One thing that I’ve thought about this for a while is that the team should make a complete clean break from their past identity.  Leave all of the trappings of “Redskins” behind.  That means a new name, a new mascot, and new team colors.  Unfortunately, though, the team seems to be unwilling to go the whole nine yards on that, as it’s been made quite clear that they’re sticking with the whole burgundy-and-gold color scheme.  It makes this meme, which pokes fun at the team’s inability to win a championship in thirty years, still relevant today:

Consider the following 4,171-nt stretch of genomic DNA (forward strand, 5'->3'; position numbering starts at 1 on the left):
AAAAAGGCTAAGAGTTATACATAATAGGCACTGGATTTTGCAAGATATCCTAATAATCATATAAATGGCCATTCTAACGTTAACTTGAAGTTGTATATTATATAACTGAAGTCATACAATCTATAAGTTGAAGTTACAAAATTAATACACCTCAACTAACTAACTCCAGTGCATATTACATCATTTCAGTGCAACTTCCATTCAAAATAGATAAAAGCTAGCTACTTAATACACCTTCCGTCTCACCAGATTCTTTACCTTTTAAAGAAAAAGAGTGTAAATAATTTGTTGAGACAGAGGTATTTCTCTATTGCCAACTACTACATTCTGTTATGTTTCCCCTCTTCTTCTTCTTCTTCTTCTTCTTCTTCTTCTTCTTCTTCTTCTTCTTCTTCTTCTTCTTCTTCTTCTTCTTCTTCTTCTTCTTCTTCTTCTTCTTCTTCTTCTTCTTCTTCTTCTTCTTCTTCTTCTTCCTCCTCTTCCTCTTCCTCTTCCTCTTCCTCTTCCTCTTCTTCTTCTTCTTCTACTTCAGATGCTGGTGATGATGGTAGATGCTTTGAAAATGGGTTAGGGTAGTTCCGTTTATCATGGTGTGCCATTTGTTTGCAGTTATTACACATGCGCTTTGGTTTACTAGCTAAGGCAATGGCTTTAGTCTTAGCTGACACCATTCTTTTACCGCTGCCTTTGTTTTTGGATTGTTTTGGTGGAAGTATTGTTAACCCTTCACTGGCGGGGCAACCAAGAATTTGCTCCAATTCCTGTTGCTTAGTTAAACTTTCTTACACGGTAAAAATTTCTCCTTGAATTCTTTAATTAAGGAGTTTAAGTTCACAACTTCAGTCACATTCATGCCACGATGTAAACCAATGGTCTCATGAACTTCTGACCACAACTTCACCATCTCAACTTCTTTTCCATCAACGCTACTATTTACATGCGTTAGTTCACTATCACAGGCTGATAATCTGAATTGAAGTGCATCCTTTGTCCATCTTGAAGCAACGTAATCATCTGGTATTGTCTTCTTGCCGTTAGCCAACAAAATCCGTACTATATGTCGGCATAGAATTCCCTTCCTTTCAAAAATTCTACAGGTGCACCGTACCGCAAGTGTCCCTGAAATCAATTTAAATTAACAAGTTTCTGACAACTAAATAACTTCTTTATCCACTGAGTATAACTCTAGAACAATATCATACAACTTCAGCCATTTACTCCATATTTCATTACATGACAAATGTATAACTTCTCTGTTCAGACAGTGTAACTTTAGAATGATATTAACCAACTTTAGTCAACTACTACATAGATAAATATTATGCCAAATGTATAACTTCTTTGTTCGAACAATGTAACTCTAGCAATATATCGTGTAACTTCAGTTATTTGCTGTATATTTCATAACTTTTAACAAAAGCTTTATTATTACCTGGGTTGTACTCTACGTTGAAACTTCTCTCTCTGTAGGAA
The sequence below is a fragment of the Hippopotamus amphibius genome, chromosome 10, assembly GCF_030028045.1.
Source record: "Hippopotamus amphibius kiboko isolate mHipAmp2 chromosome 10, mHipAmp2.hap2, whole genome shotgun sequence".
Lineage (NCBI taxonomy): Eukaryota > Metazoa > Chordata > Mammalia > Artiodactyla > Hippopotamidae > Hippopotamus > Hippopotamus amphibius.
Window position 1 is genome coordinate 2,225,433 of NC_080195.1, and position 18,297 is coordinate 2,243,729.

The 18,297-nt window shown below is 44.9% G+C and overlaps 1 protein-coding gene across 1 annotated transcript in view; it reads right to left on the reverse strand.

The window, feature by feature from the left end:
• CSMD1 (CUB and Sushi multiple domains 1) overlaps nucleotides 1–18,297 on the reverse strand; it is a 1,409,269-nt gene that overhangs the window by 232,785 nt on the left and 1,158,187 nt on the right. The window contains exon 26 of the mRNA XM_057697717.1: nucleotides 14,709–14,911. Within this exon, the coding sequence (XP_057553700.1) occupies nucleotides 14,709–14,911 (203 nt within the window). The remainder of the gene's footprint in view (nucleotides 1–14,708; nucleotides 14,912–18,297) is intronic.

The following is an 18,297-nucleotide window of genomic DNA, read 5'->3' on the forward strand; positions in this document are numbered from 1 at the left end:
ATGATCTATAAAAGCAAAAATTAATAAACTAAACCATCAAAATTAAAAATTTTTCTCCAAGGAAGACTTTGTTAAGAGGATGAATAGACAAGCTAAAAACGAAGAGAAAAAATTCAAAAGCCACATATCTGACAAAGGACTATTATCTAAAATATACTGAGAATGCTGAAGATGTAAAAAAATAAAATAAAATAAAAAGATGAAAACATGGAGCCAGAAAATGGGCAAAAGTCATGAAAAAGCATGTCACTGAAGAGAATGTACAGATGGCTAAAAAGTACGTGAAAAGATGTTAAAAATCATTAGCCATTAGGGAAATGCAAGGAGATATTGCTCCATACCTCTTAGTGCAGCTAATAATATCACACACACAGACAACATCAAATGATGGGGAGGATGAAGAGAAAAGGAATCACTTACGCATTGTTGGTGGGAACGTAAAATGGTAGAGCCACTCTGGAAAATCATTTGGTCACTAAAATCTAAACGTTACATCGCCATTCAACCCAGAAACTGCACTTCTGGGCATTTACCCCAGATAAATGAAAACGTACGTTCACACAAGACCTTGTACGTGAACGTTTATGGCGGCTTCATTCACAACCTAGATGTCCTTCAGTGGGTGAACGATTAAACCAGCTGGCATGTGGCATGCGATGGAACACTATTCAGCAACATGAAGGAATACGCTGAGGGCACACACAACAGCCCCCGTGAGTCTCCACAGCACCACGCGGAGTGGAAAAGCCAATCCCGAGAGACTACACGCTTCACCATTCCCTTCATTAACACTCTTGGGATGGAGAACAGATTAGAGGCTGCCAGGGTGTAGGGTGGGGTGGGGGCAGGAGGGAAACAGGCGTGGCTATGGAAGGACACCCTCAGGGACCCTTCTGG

If they want to continue to embrace the color scheme of a mediocre football team that’s pretty adept at losing, then more power to them, I suppose.  I would have changed the color scheme along with everything else, taking the opportunity to ditch the burgundy for a bright red color scheme, in order to make a more regionwide branding for all of the big pro sports teams in the DC area, which, for the most part, use red as their main color.  Burgundy is a little bit different compared to the others.

As far as the names go, this is one of the lists of finalists that I’ve seen:

  • Armada
  • Brigade
  • Commanders
  • Defenders
  • Presidents
  • Red Wolves
  • Redhawks
  • Washington Football Team